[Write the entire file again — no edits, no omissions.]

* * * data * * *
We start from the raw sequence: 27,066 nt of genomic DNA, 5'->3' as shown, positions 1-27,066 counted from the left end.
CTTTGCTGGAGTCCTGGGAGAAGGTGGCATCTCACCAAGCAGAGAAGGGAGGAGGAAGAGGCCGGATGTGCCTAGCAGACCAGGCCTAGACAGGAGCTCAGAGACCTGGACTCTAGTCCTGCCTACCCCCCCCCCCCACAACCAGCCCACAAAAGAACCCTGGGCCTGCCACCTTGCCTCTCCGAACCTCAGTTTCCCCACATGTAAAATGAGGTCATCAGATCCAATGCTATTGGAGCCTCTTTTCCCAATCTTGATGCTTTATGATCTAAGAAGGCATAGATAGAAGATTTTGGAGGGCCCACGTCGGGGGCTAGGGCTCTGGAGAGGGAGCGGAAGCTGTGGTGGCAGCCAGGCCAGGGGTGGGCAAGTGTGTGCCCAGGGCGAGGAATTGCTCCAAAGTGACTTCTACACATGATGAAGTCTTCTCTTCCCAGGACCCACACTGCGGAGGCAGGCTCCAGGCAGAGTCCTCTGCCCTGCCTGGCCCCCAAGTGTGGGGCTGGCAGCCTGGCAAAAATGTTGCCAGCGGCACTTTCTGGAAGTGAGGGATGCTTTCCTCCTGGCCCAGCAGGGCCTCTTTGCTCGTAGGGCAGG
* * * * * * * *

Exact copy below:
We start from the raw sequence: 27,066 nt of genomic DNA, 5'->3' as shown, positions 1-27,066 counted from the left end.
CTTTGCTGGAGTCCTGGGAGAAGGTGGCATCTCACCAAGCAGAGAAGGGAGGAGGAAGAGGCCGGATGTGCCTAGCAGACCAGGCCTAGACAGGAGCTCAGAGACCTGGACTCTAGTCCTGCCTACCCCCCCCCCCCACAACCAGCCCACAAAAGAACCCTGGGCCTGCCACCTTGCCTCTCCGAACCTCAGTTTCCCCACATGTAAAATGAGGTCATCAGATCCAATGCTATTGGAGCCTCTTTTCCCAATCTTGATGCTTTATGATCTAAGAAGGCATAGATAGAAGATTTTGGAGGGCCCACGTCGGGGGCTAGGGCTCTGGAGAGGGAGCGGAAGCTGTGGTGGCAGCCAGGCCAGGGGTGGGCAAGTGTGTGCCCAGGGCGAGGAATTGCTCCAAAGTGACTTCTACACATGATGAAGTCTTCTCTTCCCAGGACCCACACTGCGGAGGCAGGCTCCAGGCAGAGTCCTCTGCCCTGCCTGGCCCCCAAGTGTGGGGCTGGCAGCCTGGCAAAAATGTTGCCAGCGGCACTTTCTGGAAGTGAGGGATGCTTTCCTCCTGGCCCAGCAGGGCCTCTTTGCTCGTAGGGCAGG